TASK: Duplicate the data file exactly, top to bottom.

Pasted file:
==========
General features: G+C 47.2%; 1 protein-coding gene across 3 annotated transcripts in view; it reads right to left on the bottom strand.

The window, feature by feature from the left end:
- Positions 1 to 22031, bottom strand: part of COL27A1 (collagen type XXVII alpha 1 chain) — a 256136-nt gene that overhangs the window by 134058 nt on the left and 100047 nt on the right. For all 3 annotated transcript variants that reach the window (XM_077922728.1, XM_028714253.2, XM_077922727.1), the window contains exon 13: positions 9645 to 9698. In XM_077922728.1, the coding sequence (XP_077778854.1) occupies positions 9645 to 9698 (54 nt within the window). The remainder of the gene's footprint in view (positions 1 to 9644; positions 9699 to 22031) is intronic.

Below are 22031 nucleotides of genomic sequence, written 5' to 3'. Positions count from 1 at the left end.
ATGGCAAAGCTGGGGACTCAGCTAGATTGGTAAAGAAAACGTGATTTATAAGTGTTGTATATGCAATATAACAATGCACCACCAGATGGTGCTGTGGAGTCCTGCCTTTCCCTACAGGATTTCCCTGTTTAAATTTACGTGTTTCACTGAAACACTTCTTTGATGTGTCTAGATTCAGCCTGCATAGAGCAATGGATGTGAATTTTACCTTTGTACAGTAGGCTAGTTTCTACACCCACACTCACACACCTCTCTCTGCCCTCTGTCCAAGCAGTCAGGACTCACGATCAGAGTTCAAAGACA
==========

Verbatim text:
General features: G+C 47.2%; 1 protein-coding gene across 3 annotated transcripts in view; it reads right to left on the bottom strand.

The window, feature by feature from the left end:
- Positions 1 to 22031, bottom strand: part of COL27A1 (collagen type XXVII alpha 1 chain) — a 256136-nt gene that overhangs the window by 134058 nt on the left and 100047 nt on the right. For all 3 annotated transcript variants that reach the window (XM_077922728.1, XM_028714253.2, XM_077922727.1), the window contains exon 13: positions 9645 to 9698. In XM_077922728.1, the coding sequence (XP_077778854.1) occupies positions 9645 to 9698 (54 nt within the window). The remainder of the gene's footprint in view (positions 1 to 9644; positions 9699 to 22031) is intronic.

Below are 22031 nucleotides of genomic sequence, written 5' to 3'. Positions count from 1 at the left end.
ATGGCAAAGCTGGGGACTCAGCTAGATTGGTAAAGAAAACGTGATTTATAAGTGTTGTATATGCAATATAACAATGCACCACCAGATGGTGCTGTGGAGTCCTGCCTTTCCCTACAGGATTTCCCTGTTTAAATTTACGTGTTTCACTGAAACACTTCTTTGATGTGTCTAGATTCAGCCTGCATAGAGCAATGGATGTGAATTTTACCTTTGTACAGTAGGCTAGTTTCTACACCCACACTCACACACCTCTCTCTGCCCTCTGTCCAAGCAGTCAGGACTCACGATCAGAGTTCAAAGACA